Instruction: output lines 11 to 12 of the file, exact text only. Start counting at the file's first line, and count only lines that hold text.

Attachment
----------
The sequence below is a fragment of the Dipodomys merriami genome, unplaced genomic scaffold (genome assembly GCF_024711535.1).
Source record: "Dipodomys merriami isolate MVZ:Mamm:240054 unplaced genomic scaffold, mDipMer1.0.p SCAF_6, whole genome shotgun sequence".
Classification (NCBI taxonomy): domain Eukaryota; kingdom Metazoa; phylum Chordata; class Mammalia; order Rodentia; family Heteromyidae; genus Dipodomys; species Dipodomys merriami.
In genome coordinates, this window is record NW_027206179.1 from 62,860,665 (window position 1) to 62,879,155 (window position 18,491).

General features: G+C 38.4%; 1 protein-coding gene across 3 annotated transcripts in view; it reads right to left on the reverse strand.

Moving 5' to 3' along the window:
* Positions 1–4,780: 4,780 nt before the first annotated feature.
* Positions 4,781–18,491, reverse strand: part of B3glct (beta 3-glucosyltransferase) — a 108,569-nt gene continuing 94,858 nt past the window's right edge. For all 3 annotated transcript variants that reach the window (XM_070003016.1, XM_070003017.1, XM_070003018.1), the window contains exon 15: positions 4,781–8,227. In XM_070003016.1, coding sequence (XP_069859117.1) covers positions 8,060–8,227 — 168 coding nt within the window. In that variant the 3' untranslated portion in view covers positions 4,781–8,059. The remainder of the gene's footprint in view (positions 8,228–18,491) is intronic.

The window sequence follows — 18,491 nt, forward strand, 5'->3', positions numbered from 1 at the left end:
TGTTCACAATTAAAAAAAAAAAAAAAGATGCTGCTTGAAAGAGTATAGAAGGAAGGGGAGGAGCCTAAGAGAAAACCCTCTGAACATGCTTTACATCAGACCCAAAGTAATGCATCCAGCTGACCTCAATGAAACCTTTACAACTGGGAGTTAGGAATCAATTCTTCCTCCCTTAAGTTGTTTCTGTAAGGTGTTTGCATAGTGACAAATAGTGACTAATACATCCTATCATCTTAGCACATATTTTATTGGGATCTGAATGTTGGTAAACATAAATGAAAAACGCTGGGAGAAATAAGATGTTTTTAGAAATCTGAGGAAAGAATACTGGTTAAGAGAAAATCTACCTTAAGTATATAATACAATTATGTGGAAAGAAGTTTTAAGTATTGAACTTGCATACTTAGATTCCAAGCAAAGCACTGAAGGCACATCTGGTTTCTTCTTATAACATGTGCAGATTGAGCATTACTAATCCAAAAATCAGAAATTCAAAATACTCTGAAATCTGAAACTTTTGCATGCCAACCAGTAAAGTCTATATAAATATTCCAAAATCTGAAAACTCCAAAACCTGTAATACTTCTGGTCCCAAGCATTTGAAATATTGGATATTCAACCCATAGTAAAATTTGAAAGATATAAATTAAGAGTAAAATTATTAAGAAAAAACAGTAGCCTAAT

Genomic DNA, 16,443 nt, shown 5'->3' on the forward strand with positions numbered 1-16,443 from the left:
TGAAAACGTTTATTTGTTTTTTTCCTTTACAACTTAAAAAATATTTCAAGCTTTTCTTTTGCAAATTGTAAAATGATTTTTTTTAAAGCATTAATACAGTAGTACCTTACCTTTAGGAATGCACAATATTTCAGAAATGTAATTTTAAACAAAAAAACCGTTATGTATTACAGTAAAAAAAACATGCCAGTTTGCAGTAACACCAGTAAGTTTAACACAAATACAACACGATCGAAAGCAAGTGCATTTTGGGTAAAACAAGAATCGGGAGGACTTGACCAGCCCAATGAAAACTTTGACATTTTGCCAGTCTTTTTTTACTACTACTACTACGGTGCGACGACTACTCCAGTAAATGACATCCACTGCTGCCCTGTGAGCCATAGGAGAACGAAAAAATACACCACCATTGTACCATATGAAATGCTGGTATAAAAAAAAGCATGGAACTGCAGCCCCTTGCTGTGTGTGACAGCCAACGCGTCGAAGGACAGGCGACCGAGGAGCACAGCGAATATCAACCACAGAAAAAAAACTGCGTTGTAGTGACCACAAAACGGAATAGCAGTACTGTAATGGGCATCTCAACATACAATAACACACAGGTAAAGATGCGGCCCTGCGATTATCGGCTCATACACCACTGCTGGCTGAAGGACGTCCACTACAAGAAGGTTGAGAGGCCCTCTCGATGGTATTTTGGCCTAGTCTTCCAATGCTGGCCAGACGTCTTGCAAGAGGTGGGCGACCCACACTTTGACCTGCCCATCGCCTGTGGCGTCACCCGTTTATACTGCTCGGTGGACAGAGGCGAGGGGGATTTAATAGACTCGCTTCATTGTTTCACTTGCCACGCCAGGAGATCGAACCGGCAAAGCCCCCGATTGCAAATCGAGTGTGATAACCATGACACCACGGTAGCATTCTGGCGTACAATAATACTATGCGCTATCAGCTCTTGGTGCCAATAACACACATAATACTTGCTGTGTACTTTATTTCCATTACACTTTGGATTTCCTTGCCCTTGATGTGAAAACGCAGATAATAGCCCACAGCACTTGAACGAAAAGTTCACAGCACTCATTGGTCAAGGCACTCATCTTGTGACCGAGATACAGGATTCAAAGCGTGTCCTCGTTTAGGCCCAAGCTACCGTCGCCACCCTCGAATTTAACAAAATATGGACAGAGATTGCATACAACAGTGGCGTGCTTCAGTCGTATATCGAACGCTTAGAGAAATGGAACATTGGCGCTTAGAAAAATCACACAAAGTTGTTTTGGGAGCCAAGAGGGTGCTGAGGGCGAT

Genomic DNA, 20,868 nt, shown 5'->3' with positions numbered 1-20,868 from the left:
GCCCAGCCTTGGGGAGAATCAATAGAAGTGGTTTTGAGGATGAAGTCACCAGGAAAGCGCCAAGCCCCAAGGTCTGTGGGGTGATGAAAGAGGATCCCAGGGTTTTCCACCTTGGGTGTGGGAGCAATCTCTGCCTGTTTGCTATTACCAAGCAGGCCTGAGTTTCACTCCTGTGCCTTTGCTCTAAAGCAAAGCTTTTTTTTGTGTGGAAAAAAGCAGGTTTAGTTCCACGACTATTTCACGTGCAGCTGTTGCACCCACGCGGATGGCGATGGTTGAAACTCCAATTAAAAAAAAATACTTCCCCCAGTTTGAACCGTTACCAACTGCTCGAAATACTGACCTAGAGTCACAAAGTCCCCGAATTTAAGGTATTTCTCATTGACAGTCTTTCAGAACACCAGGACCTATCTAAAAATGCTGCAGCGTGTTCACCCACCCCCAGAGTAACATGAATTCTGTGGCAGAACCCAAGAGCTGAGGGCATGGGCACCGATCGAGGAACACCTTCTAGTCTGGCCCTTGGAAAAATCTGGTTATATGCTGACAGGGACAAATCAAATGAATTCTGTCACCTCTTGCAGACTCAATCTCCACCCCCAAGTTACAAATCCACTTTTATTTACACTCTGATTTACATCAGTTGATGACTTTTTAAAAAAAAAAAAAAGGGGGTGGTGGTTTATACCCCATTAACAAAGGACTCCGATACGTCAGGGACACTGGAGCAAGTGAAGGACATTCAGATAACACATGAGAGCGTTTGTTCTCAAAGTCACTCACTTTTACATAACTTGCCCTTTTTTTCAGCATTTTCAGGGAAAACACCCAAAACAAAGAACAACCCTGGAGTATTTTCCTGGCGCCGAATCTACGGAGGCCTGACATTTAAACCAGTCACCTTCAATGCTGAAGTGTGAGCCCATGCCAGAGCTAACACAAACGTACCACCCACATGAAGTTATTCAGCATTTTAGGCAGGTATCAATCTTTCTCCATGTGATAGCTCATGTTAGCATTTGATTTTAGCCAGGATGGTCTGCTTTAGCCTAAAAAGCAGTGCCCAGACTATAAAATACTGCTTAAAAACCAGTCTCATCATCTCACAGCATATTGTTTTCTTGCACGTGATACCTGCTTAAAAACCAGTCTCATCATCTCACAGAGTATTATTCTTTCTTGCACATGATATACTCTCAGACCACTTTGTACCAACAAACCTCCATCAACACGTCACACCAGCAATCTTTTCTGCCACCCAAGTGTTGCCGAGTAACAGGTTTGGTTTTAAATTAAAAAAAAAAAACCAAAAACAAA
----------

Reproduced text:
Genomic DNA, 16,443 nt, shown 5'->3' on the forward strand with positions numbered 1-16,443 from the left:
TGAAAACGTTTATTTGTTTTTTTCCTTTACAACTTAAAAAATATTTCAAGCTTTTCTTTTGCAAATTGTAAAATGATTTTTTTTAAAGCATTAATACAGTAGTACCTTACCTTTAGGAATGCACAATATTTCAGAAATGTAATTTTAAACAAAAAAACCGTTATGTATTACAGTAAAAAAAACATGCCAGTTTGCAGTAACACCAGTAAGTTTAACACAAATACAACACGATCGAAAGCAAGTGCATTTTGGGTAAAACAAGAATCGGGAGGACTTGACCAGCCCAATGAAAACTTTGACATTTTGCCAGTCTTTTTTTACTACTACTACTACGGTGCGACGACTACTCCAGTAAATGACATCCACTGCTGCCCTGTGAGCCATAGGAGAACGAAAAAATACACCACCATTGTACCATATGAAATGCTGGTATAAAAAAAAGCATGGAACTGCAGCCCCTTGCTGTGTGTGACAGCCAACGCGTCGAAGGACAGGCGACCGAGGAGCACAGCGAATATCAACCACAGAAAAAAAACTGCGTTGTAGTGACCACAAAACGGAATAGCAGTACTGTAATGGGCATCTCAACATACAATAACACACAGGTAAAGATGCGGCCCTGCGATTATCGGCTCATACACCACTGCTGGCTGAAGGACGTCCACTACAAGAAGGTTGAGAGGCCCTCTCGATGGTATTTTGGCCTAGTCTTCCAATGCTGGCCAGACGTCTTGCAAGAGGTGGGCGACCCACACTTTGACCTGCCCATCGCCTGTGGCGTCACCCGTTTATACTGCTCGGTGGACAGAGGCGAGGGGGATTTAATAGACTCGCTTCATTGTTTCACTTGCCACGCCAGGAGATCGAACCGGCAAAGCCCCCGATTGCAAATCGAGTGTGATAACCATGACACCACGGTAGCATTCTGGCGTACAATAATACTATGCGCTATCAGCTCTTGGTGCCAATAACACACATAATACTTGCTGTGTACTTTATTTCCATTACACTTTGGATTTCCTTGCCCTTGATGTGAAAACGCAGATAATAGCCCACAGCACTTGAACGAAAAGTTCACAGCACTCATTGGTCAAGGCACTCATCTTGTGACCGAGATACAGGATTCAAAGCGTGTCCTCGTTTAGGCCCAAGCTACCGTCGCCACCCTCGAATTTAACAAAATATGGACAGAGATTGCATACAACAGTGGCGTGCTTCAGTCGTATATCGAACGCTTAGAGAAATGGAACATTGGCGCTTAGAAAAATCACACAAAGTTGTTTTGGGAGCCAAGAGGGTGCTGAGGGCGAT